Emotional and Psychiatric Well-Being: As adults with DS grow older, there is increased risk of experiencing certain common mental health disorders like depression, anxiety, obsessive compulsive disorder and behavioral disturbances. A sudden or abrupt change in mood or behavior patterns warrants further investigation. Psychiatric illnesses can have different features in adults with DS, thus an evaluation from a mental health provider with special training or expertise in adults with intellectual disabilities is recommended. In addition to medical and psychological contributors to mood changes, it is important to be sensitive to any significant change in environment or social structure. Pay attention to any recent emotional upheavals that the individual may have experienced, including loss of a parent, loss of a housemate, departure of a beloved staff member, conflict at the workplace, etc. The effects of these changes should not be underestimated as individuals may experience great difficulty coping.
Planning for Old Age
For an individual affected by DS, It is important to remain proactive and plan ahead for the future, as many issues may be more difficult to decide in the setting of a crisis. Below we look at various aspects that one may wish to consider, like housing, retirement and even end-of-life decisions. It is recommended that these decisions are made while the person still has capacity to decide on their own.
Staying socially connected: People with DS are generally very social, however, when growing older and slowing down, adjustments might need to be made allowing more flexibility with activities and schedules. Maintaining sources of enrichment, pleasure and stimulation are important, as boredom can lead to depression and negative behavior.
For adults with DS and Alzheimer's disease, identifying options for entertainment that do not frustrate the individual will be important. Familiar pictures and music enjoyed in the past may be both comforting and pleasurable.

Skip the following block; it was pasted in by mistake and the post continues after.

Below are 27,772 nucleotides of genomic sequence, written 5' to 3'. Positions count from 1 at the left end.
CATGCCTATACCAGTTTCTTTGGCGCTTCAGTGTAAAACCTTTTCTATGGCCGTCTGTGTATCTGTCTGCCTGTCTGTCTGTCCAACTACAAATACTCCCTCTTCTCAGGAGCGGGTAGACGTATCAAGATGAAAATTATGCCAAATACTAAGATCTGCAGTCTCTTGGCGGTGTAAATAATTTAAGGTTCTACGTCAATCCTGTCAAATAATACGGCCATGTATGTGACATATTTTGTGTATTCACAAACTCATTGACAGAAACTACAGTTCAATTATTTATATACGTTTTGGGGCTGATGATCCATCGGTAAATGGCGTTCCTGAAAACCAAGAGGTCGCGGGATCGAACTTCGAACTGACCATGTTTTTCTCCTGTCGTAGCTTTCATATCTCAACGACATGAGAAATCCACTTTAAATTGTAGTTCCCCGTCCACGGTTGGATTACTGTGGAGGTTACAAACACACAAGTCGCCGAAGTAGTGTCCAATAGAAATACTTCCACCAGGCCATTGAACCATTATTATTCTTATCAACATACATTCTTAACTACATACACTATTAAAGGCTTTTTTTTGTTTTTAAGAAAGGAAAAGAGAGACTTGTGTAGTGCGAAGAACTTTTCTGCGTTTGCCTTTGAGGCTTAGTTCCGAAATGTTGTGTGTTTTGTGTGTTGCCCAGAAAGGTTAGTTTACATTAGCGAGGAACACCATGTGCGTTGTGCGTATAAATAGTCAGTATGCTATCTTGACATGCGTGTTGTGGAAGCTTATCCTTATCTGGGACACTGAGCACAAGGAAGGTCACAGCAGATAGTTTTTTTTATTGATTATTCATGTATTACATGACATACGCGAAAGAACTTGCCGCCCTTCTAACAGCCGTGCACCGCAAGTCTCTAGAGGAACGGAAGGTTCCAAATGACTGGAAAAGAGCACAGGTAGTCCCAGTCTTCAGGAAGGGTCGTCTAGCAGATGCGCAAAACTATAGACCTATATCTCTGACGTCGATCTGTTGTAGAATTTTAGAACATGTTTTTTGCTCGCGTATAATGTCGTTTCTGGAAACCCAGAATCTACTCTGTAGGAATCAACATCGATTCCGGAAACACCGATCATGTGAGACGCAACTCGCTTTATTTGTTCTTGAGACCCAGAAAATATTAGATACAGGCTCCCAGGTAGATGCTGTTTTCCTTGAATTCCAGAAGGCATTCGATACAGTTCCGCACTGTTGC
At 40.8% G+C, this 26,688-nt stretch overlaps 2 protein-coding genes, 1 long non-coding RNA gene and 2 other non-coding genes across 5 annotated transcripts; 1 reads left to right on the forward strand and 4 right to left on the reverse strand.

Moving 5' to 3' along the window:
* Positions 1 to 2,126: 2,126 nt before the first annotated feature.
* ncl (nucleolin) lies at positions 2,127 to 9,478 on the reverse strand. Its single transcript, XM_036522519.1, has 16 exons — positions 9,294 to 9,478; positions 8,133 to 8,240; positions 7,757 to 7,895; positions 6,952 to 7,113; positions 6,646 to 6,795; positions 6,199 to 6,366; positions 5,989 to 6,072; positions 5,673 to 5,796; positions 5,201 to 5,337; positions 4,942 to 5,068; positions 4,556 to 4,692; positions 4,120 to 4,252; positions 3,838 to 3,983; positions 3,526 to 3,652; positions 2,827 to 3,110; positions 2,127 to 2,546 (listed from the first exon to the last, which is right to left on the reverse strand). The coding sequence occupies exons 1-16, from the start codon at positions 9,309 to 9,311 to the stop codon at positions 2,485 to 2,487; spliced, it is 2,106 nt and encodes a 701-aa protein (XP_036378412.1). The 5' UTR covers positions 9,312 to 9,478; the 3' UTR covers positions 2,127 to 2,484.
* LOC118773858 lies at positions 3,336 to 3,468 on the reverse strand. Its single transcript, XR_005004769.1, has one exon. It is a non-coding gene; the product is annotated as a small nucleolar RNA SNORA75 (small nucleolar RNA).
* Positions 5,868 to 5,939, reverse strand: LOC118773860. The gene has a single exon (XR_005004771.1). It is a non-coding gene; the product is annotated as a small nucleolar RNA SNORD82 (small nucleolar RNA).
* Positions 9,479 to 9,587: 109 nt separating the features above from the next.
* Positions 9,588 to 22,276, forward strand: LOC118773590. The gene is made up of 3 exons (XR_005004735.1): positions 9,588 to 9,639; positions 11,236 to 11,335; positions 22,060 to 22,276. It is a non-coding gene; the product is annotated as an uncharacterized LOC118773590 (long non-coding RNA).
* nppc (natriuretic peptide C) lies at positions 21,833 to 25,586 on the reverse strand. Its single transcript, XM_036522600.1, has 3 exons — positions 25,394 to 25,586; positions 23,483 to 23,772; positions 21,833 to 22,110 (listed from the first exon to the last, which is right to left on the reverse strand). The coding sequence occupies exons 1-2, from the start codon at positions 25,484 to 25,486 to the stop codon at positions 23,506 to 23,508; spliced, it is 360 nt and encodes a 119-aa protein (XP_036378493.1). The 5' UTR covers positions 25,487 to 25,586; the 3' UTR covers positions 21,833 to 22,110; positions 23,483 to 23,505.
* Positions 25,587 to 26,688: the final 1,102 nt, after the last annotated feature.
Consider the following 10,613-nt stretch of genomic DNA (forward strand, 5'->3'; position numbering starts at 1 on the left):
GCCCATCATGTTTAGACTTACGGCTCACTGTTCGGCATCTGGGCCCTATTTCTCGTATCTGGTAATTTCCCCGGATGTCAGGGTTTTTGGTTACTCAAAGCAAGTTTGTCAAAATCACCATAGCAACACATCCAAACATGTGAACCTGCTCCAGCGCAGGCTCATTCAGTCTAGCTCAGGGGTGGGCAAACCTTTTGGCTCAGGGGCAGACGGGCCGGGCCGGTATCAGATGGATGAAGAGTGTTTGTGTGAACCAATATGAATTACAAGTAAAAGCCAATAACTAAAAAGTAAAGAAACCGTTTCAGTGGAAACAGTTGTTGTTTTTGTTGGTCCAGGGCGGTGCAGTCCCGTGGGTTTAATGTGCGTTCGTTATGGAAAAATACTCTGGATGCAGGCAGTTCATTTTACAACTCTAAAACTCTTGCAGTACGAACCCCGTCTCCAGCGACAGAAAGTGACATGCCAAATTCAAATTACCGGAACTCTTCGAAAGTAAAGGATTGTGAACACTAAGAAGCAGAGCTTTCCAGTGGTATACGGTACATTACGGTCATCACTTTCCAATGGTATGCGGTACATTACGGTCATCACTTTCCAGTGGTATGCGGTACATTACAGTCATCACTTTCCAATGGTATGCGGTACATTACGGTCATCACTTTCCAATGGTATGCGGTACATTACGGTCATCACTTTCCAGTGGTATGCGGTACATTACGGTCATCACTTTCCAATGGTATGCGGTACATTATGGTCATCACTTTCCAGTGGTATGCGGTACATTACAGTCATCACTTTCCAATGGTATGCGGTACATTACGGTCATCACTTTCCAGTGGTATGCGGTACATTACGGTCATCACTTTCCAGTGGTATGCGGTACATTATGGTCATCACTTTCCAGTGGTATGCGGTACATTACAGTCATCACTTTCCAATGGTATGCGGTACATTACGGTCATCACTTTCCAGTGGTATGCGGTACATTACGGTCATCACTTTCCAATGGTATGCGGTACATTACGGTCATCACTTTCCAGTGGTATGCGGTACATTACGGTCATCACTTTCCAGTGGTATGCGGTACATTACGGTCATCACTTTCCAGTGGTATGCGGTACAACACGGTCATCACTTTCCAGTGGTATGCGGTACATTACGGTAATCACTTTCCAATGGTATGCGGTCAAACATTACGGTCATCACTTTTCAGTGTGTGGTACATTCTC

Living environments and housing: It is necessary to periodically assess the living environment to identify and make adjustments that will help maintain good health, independence, privacy and dignity while ensuring safety. Take into consideration all aspects of needs: medical, physical, social, emotional and personal safety. Incorporate the preferences of the individual, with attention to safety and quality of life. Look for living environments that support “aging in place,” meaning that they can accommodate physical and functional changes that may be encountered with aging. For adults with Alzheimer’s disease, plan ahead for an environment that can support increasing needs over the span of the disease. A calm, predictable, familiar environment can foster a sense of security for individuals experiencing memory changes.
Retirement: Individuals with Down syndrome may wish to retire at an earlier age than typical retirees. Some may wish to continue to work as they age, sometimes with a modified schedule or simplified routine. If physical, functional or memory changes occur over time, a modified routine with a greater focus on recreational activities may be very beneficial, however, those with Alzheimer’s disease may eventually find the demands of leaving their home on a daily basis far too stressful. Flexibility allowing for an individual’s schedule to be altered as the disease progresses will be important.
End-of-life considerations: Discussing wishes about end-of-life is difficult for most people, however, tackling these topics proactively, at a moment when there is no crisis or urgency allows time to think, reflect, ask questions and ultimately arrive at an informed decision. End-of-life discussions generally encompass resuscitation wishes, thoughts regarding artificial feeding and overall goals of care, including any limitations in the aggressiveness of care, particularly in the setting of serious or terminal illness. Prior to any discussion of this sort, there needs to be proper identification of the health care decision-maker. Some individuals make decisions for themselves, whereas others will have legal guardians. It is extremely important to clarify this information and periodically review and update it.
Further Help and Support
Helpline: 0333 1212300
Herefordshire Down's Syndrome Support Group
Telephone: 0208 614 5100 or 0333 121 2300 (not premium rate)*
Source: NDSS, 16.03.17 (https://www.ndss.org/PageFiles/2594/Aging%20and%20Down%20Syndrome%20A%20Health%20and%20Well-Being%20Guidebook.pdf)